Interestingly, artificial sweeteners do not trigger the dopamine 'reward' response in our brain the way sugar does!   For those who love sweet tastes, and are are sugar-addicted, but  are not ready to cut all sweetness out of their diets, there IS a way to come down off a sugar addiction without going ‘cold turkey’.   “Products with artificial sweeteners such as sucralose  may be used as a 'step-down' strategy for those who are sugar/sweet-addicted, since the products will still taste sweet, but NOT trigger addictive chemical brain responses - sort of how like alcohol-free beer TASTES like beer, but can be consumed safely by alcoholics.” (Warren, 2015) In a comparison of desire for real sugar, artificial sweetener, or water, the impulse over time for sugar was significantly greater than both artificial sweeteners and water, which were much less desirable.   “Some of our patients are worried that artificial sweeteners will simply continue a sugar addiction.   Research suggests that this is not the case, neurochemically.  For those who are genetically predisposed to sugar addiction, the consumption of sugar creates addictive symptoms of cravings, impulsive eating, anxiety, and binging, as well as neurochemical changes in the brain which worsen the cravings over time.   Artificial sweeteners do not appear to  cause this addictive brain change.  A patient may choose to stop all sugar and sweeteners, ‘cold-turkey’ if you will, or if they prefer, they can choose to break their sugar addiction through judicious  use of some calorie-free sweeteners.  Once they remove the sugar, they will not experience the sugar-induced dopamine surges and crashes, even if they are using calorie-free sweeteners,  and their addictive response will be extinguished.   They will experience increased control over their food consumption.  They may ultimately decide to discontinue all sweeteners, and over time their taste preferences will change as well.

“Some food purists insist that all people have to ‘go cold turkey’ off all sweet foods.  While this approach works for some, the problem with insisting on a restrictive ‘one size fits all diet’ is that this  feeds into all-or-nothing, black-and-white, extremist/perfectionist thinking.  Perfectionism can be counterproductive, and unrealistic for many. Perfection is not necessary for success or health, and perfectionism can actually lead people into yo-yo dieting cycles.   We need to understand ourselves,  our own history with foods, and understand how our brain chemistry can be affected by our food and lifestyle choices.  Once we understand, then we can create realistic plans for success.  There are many different paths to health, and we must choose the path that is best for each of us as a unique  individual.”  (Warren, 2015)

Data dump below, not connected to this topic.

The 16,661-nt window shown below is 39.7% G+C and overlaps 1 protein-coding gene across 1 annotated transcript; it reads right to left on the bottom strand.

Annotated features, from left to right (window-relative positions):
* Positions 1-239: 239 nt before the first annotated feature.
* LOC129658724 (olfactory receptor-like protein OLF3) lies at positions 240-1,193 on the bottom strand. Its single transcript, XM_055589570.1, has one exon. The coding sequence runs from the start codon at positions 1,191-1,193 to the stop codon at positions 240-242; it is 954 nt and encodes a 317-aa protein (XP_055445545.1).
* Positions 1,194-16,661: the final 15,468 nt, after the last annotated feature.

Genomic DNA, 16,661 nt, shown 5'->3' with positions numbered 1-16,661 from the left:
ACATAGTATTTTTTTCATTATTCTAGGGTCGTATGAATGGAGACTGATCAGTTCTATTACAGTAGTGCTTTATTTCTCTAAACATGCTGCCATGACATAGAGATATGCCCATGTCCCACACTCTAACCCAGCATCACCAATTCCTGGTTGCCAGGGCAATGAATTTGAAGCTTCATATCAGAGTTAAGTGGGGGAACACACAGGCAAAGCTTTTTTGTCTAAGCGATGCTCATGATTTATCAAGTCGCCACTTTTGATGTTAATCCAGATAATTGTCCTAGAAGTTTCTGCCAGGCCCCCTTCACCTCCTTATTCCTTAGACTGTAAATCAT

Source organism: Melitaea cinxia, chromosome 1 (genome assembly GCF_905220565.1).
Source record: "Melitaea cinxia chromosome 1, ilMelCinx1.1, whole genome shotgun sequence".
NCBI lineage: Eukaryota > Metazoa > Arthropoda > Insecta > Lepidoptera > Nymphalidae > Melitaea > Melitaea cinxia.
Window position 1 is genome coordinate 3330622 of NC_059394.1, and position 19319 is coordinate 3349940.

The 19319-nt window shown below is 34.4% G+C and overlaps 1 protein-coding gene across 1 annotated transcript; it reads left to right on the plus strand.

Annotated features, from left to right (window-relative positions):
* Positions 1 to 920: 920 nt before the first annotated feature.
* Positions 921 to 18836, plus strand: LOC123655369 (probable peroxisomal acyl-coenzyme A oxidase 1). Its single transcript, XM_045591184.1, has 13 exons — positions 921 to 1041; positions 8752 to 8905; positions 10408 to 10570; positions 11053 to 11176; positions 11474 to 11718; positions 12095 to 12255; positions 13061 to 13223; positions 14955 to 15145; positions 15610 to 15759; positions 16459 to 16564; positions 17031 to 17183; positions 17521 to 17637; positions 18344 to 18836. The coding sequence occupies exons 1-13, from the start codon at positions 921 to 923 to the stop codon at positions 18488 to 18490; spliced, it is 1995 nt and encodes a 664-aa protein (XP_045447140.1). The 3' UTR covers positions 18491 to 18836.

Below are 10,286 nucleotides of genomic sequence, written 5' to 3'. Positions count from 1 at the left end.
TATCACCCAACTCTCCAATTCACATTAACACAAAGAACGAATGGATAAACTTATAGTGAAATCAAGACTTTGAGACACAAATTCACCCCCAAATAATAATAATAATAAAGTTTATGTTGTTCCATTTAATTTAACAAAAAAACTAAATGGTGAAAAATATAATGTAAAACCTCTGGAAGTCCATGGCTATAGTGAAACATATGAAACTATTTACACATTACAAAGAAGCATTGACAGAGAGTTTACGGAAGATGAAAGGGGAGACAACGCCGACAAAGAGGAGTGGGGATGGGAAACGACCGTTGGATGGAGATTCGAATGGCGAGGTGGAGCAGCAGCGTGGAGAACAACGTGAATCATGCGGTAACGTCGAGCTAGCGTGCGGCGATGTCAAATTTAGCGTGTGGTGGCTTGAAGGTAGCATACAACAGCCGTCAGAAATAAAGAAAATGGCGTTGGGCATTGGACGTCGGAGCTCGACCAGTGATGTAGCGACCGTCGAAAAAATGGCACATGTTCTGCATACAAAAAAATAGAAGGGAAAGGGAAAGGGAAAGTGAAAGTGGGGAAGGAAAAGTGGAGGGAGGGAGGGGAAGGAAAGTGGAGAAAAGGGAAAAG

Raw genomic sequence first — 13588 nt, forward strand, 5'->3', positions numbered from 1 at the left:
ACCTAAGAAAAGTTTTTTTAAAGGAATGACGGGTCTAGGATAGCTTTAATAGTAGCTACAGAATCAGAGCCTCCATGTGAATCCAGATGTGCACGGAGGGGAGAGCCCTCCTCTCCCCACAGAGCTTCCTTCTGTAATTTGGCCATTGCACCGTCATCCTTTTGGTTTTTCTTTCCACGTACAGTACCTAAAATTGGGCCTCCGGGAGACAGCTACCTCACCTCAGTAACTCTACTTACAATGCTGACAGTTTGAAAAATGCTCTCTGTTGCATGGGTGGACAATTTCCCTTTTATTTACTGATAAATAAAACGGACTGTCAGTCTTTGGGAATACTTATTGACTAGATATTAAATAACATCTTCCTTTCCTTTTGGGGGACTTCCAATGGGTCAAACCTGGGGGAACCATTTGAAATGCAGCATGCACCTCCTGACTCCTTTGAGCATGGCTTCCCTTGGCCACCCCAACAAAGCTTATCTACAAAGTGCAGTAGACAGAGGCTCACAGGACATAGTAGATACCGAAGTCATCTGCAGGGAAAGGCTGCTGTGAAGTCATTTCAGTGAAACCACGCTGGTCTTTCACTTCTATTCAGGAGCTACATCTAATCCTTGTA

Those who are addicted to sugar can feel trapped - they may feel they need it to feel normal.   When sugar is abruptly  taken away, withdrawal symptoms come on, and dieters often give up.  Sugar withdrawal can derail the best of intentions.  This is where our program becomes highly beneficial, with use of research to help control cravings while working toward a healthy weight. “In our program we will help you remove  and replace  addictive substances, create a healthful, realistic nutrition plan, activity and exercise strategy, provide continuous support, accountability, stress management tactics, problem solving, counseling, and education - and re-education - along  with the latest research.  We have the tools to help break food addictions, while also retraining the brain to prefer, or even crave, healthier foods.  We also have the option of using medication to help control withdrawal while patients are building new lifestyles, creating and solidifying new habits, new healthy lifestyle patterns.  While medication is certainly not necessary for weight loss, some people find it to be an incredibly helpful tool, as an adjunct to lifestyle change - never a replacement for healthy lifestyle, of course.   Medication may help maintain abstinence in some cases as well.  For certain patients, we use a method similar to the Finnish Sinclair Method for alcohol addiction, which uses medication on a ‘prn’ or ‘as needed’ basis to help block re-activation of addictions, for those with serious addiction.   But the bottom line is that new healthy lifestyles ARE possible to achieve, and maintain.
And feel free to give us a call, anytime, for help in designing your healthy life program!
Dr. Warren, Jennifer. February, 2015 Stice, E., Yokum, S., Zald, D., and A. Dagher. 2011. Dopamine-based reward circuitry responsivity, genetics, and overeating. Curr Top Behav Neurosci. 6: 81–93. Stice, E., Yokum, S., Bohon, C., et al. 2010. Reward circuitry responsivity to food predicts future increases in body mass: moderating effects of DRD2 and DRD4. Neuroimage. 50(4): 1618–25. Blum, K., Chen, A.L., Chen, T.J., et al. 2008. Activation instead of blocking mesolimbic dopaminergic reward circuitry is a preferred modality in the long term treatment of reward deficiency syndrome (RDS): a commentary. Theor Biol Med Model. 5:24. Review.